6. An international competition reaffirms the potential of bioinformatics in the diagnosis of disease
7. Scripps Research Institute team identifies a potential cause of Parkinsons disease
8. Researchers tap into CO2 storage potential of mine waste
9. Stem cell scientists discover potential way to expand cells for use with patients
10. King Richard III search in new phase after discovery has potential to rewrite history
11. New potential targets discovered for treating squamous cell lung cancers
Post Your Comments:
*Name:
*Comment:
*Email:
(Date:11/15/2016)... 15, 2016  Synthetic Biologics, Inc. (NYSE MKT: ... on the gut microbiome, today announced the pricing ... of its common stock and warrants to purchase ... price to the public of $1.00 per share ... from the offering, excluding the proceeds, if any ...
(Date:6/27/2016)... 2016 Research and Markets has announced the ... report to their offering. The ... to grow at a CAGR of 12.28% during the period ... an in-depth market analysis with inputs from industry experts. The report ... years. The report also includes a discussion of the key vendors ...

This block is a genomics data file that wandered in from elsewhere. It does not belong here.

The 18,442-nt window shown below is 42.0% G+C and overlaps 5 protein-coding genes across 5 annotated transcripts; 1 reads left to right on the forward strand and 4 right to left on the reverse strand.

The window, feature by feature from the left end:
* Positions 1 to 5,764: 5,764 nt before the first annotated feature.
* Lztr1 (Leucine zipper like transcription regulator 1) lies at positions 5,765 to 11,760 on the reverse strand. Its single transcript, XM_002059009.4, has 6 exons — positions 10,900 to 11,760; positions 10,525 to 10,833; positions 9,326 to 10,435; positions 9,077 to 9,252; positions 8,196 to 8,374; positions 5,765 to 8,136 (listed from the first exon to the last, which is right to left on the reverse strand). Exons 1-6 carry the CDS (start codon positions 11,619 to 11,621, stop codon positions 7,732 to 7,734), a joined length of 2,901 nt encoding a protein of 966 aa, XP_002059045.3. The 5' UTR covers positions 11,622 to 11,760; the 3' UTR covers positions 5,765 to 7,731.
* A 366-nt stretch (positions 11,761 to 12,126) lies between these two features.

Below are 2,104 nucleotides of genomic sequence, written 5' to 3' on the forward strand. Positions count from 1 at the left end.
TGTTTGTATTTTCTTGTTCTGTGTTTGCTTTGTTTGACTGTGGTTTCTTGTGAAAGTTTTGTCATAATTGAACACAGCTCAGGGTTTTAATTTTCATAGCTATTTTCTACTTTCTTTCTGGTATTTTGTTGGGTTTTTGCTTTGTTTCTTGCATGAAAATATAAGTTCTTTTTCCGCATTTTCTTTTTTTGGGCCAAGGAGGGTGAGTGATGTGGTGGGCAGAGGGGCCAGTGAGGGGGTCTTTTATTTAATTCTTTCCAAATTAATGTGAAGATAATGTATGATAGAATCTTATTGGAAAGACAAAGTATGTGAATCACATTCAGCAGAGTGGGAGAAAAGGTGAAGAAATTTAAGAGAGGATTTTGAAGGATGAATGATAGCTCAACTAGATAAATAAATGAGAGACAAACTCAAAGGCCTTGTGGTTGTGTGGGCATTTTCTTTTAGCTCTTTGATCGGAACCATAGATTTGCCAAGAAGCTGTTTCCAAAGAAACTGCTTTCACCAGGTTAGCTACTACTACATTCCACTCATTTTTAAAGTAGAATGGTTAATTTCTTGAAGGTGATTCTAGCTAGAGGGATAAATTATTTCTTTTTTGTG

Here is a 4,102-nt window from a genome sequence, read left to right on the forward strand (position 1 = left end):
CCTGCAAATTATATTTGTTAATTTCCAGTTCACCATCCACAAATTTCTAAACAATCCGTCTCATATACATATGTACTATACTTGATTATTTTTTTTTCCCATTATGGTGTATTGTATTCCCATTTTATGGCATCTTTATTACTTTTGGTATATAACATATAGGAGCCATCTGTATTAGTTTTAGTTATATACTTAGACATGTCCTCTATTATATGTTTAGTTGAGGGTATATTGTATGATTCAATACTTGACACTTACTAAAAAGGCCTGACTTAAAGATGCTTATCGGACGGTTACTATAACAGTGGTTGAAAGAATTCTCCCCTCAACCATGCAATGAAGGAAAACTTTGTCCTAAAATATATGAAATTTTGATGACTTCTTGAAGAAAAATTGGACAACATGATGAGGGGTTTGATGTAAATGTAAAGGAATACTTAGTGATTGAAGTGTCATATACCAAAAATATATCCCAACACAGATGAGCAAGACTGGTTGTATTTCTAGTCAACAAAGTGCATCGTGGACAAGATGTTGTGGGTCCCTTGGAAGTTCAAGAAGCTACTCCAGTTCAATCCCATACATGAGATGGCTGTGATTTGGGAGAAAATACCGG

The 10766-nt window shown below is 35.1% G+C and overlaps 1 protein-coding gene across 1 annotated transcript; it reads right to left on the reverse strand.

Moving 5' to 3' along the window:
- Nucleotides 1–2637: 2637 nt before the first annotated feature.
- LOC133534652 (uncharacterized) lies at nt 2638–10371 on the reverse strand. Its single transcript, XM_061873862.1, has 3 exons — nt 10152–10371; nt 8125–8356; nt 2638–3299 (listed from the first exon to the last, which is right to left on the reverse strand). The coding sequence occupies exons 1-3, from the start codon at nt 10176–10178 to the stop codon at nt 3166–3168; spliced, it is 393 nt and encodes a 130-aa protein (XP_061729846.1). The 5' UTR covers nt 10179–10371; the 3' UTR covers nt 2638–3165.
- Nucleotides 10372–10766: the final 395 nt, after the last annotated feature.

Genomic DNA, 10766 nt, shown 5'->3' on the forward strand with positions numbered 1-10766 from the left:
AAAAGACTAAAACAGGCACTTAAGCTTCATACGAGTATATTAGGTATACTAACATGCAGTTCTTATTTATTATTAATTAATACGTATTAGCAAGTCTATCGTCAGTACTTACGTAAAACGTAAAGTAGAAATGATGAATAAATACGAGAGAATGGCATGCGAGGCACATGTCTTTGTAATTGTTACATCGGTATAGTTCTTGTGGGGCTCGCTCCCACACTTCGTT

(Date:6/21/2016)... Columbia , June 21, 2016 ... to the new role of principal product architect ... named the director of customer development. Both will ... chief technical officer. The moves reflect NuData,s strategic ... in response to high customer demand and customer ...
Breaking Biology News(10 mins):
(Date:11/30/2016)... BILLERICA, Massachusetts , 30. November 2016 ... und Technologieunternehmen, hat heute die Unterzeichnung einer ... gegeben. Diesen zufolge wird Evotec AG Screeningleistungen ... und shRNA-Bibliotheken bereitstellen. Der Zugriff auf diese ... Bereich Screening eröffnet einen schnelleren Weg zur ...
(Date:11/30/2016)... Lafayette, IN (PRWEB) , ... November 30, 2016 , ... ... industry experts to discuss the implications of the latest FDA guidance on pharmaceutical ... December 8, 2016 in Cambridge, MA. , The event follows the successful ...
(Date:11/30/2016)... Triangle Park, North Carolina (PRWEB) , ... November 30, 2016 , ... ... (IUPAC) approved the names and symbols for four elements: nihonium (Nh), moscovium (Mc), ... Following a 5-month period of public review, the names earlier proposed by the discoverers ...
(Date:11/30/2016)... ... November 30, 2016 , ... Microbial genomics leader uBiome ... Arianna Huffington, as part of the Thrive Global pop-up store. This stunning 5,000 ... to explore the microorganisms in their gut, collectively known as the microbiome. , ...
Breaking Biology Technology: